Editor’s note: Today’s guest editorial originally appeared in The Seattle Times. Editorial content from other publications and authors is provided to give readers a sampling of regional and national opinion and does not necessarily reflect positions endorsed by the Editorial Board of The Daily News.
For $170 per person per day, Cowlitz County has kept both juveniles and secrets for the U.S. Immigration and Customs Enforcement agency.
Although Cowlitz County owns the Juvenile Detention Center in Longview, a longstanding contract with ICE allows the federal agency to detain minors there by its own rules while they await deportation proceedings.
Under a federal immigration policy written months after the Sept. 11, 2001, terrorist attacks, ICE claims sole authority over all information about its detainees. That includes the names of those held, the duration of their stays and the charges against them.
The application of this strict War on Terror-era secrecy to children caught up in President Donald Trump’s crackdown on immigration is appalling.
The conversion of a public facility in Washington state into a secret detention zone must end.
The University of Washington Center for Human Rights has fought this abuse of government secrecy. In July 2018, Director Angelina Snodgrass Godoy asked Cowlitz County to disclose jail records for all minors housed at the facility since 2015. ICE blocked the county from releasing hundreds of pages of files. A court fight continues this week in Cowlitz County Superior Court, where ICE will ask to move the dispute before a federal judge.
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No matter the courtroom outcome, state law guarantees this flawed arrangement will end. The Keep Washington Working Act signed into law last spring requires all immigration detention agreements in Washington state and local government-owned facilities to end by Dec. 31, 2021, and forbids new ones.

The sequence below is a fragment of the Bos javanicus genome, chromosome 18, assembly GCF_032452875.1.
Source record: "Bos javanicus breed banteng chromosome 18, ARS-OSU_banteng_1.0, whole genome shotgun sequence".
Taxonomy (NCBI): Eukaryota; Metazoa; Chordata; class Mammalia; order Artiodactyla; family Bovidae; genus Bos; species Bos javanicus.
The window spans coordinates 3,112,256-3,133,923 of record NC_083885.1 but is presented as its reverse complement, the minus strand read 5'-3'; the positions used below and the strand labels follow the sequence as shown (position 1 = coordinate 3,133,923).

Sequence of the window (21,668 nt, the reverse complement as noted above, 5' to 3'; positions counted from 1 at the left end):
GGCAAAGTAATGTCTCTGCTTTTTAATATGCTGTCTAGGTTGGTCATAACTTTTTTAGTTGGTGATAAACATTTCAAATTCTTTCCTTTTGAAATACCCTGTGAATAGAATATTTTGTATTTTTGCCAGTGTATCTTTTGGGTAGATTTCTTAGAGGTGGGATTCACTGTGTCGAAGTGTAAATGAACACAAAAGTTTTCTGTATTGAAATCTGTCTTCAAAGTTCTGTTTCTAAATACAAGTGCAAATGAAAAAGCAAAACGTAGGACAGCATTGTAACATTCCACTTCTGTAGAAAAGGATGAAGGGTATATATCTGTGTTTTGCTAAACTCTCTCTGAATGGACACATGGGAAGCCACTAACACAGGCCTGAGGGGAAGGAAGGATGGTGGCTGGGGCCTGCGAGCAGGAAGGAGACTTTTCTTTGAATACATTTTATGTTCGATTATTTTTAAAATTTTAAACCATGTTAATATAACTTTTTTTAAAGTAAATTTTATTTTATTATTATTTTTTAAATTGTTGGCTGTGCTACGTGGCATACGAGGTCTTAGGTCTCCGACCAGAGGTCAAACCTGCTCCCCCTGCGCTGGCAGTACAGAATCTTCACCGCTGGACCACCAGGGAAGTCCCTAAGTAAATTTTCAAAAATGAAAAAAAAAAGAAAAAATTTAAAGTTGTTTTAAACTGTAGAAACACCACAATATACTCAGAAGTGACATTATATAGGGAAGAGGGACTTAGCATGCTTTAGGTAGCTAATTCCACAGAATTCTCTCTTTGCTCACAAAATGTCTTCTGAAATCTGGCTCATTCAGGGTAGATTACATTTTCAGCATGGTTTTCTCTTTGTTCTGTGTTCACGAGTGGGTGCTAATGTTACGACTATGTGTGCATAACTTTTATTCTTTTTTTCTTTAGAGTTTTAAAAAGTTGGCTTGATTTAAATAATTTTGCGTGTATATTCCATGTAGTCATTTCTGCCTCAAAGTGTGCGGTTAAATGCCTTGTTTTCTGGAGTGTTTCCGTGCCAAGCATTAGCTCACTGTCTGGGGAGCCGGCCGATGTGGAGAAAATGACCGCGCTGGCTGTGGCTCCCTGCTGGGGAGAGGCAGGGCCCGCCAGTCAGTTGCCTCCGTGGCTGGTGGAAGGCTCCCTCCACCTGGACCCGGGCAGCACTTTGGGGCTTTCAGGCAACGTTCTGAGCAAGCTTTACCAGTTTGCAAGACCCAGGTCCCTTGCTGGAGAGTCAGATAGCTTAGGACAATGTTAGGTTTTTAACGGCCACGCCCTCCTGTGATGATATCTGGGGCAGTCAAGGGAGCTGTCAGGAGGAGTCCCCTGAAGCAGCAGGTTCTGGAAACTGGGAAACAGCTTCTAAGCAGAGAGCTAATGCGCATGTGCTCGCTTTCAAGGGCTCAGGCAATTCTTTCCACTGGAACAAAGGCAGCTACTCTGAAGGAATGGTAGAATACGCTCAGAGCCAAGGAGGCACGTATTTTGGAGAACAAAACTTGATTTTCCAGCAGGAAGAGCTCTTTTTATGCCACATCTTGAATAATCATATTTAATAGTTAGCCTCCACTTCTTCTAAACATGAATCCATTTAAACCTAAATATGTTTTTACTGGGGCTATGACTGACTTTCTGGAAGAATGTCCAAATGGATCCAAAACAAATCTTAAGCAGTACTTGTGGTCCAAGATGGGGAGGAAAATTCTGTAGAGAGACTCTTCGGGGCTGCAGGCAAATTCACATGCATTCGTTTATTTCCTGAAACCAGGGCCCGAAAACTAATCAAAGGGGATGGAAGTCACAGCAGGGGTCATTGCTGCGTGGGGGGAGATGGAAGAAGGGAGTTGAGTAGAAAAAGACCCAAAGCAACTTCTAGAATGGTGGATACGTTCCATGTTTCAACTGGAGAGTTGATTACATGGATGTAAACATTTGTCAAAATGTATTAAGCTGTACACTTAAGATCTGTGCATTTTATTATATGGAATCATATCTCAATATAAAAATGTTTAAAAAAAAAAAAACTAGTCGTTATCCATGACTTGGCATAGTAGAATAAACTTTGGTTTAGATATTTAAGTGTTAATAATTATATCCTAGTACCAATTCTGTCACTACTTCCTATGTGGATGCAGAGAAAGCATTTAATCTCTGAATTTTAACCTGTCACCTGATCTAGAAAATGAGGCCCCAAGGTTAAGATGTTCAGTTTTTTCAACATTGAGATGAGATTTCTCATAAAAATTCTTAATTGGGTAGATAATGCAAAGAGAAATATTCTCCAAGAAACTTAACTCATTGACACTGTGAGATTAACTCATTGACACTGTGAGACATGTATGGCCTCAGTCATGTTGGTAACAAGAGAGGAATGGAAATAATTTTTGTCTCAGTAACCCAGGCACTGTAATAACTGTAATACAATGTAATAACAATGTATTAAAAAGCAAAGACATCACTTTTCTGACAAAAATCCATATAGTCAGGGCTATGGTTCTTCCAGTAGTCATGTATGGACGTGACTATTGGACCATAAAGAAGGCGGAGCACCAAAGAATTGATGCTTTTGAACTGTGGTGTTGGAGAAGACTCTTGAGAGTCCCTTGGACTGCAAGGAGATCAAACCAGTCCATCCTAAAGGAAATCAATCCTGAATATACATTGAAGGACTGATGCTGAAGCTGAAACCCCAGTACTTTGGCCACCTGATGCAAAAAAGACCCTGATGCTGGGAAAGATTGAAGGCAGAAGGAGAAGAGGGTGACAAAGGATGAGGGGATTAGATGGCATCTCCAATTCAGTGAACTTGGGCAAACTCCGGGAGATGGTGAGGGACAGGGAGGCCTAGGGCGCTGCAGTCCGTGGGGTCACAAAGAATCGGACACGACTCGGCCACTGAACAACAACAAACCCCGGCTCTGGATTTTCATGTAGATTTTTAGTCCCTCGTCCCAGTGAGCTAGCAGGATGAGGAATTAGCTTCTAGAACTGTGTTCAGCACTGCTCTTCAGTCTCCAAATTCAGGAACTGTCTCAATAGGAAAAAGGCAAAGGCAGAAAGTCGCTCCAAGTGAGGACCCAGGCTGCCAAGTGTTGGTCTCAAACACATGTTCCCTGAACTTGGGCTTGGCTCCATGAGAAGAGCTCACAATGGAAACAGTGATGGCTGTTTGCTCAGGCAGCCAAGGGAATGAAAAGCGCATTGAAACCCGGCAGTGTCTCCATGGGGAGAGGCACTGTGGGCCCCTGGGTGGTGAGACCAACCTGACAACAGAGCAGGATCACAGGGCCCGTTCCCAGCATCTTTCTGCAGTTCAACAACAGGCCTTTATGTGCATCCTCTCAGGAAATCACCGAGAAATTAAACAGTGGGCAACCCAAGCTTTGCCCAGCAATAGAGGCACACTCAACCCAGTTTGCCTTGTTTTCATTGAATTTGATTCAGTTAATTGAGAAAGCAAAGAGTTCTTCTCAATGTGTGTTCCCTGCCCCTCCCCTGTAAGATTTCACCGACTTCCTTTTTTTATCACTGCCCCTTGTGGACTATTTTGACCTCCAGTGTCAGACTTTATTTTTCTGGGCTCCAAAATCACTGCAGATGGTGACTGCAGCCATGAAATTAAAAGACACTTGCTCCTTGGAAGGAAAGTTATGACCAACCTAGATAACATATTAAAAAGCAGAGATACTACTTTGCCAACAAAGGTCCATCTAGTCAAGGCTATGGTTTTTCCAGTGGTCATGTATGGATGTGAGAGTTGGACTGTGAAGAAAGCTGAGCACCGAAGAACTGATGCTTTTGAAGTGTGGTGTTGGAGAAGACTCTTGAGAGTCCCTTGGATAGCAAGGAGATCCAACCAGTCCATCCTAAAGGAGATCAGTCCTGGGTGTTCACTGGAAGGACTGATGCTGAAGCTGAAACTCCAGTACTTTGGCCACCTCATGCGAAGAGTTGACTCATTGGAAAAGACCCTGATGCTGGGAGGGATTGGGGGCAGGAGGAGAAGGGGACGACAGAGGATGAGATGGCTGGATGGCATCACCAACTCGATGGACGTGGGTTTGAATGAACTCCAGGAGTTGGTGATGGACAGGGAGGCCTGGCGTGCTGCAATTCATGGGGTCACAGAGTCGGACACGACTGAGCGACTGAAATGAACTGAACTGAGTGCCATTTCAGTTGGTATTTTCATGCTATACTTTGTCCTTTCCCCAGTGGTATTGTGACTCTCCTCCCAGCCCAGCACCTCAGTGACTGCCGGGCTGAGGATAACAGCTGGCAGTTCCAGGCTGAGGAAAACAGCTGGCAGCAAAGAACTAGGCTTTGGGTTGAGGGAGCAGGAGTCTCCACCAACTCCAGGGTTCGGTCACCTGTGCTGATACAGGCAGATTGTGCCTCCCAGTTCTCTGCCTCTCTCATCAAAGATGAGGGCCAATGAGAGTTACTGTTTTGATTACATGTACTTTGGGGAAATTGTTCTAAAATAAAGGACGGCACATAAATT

That, however, does not solve the problem at hand. The detention and treatment of minors in Cowlitz County today in a government facility must be brought to light.
Godoy says that despite her prolonged study of the Cowlitz setup, she can’t definitively tell how many minors have passed through the facility. Limited records the county provided her showed 15 minors had been housed there on stays between 11 hours to 10 months.
A county spokesman has said about 30 immigrant minors had been kept there since the start of 2013.
The facility is one of only three in the country that can hold minors for ICE longer than 72 hours at a time. An ICE court filing says detainees there have included minors with criminal convictions or pending charges, as well as some who have been found to be escape risks, violent or threatening, or disruptive in shelters. No specifics of any case have been made public. The American justice system is supposed to function with better transparency than this.
The end of 2021 is too far away to make things right in Longview. Courts should end the secrecy surrounding the detention of young people at what Godoy has labeled — fairly — a “black site.” The public deserves to know the realities of how federal immigration policy is playing out in Washington state.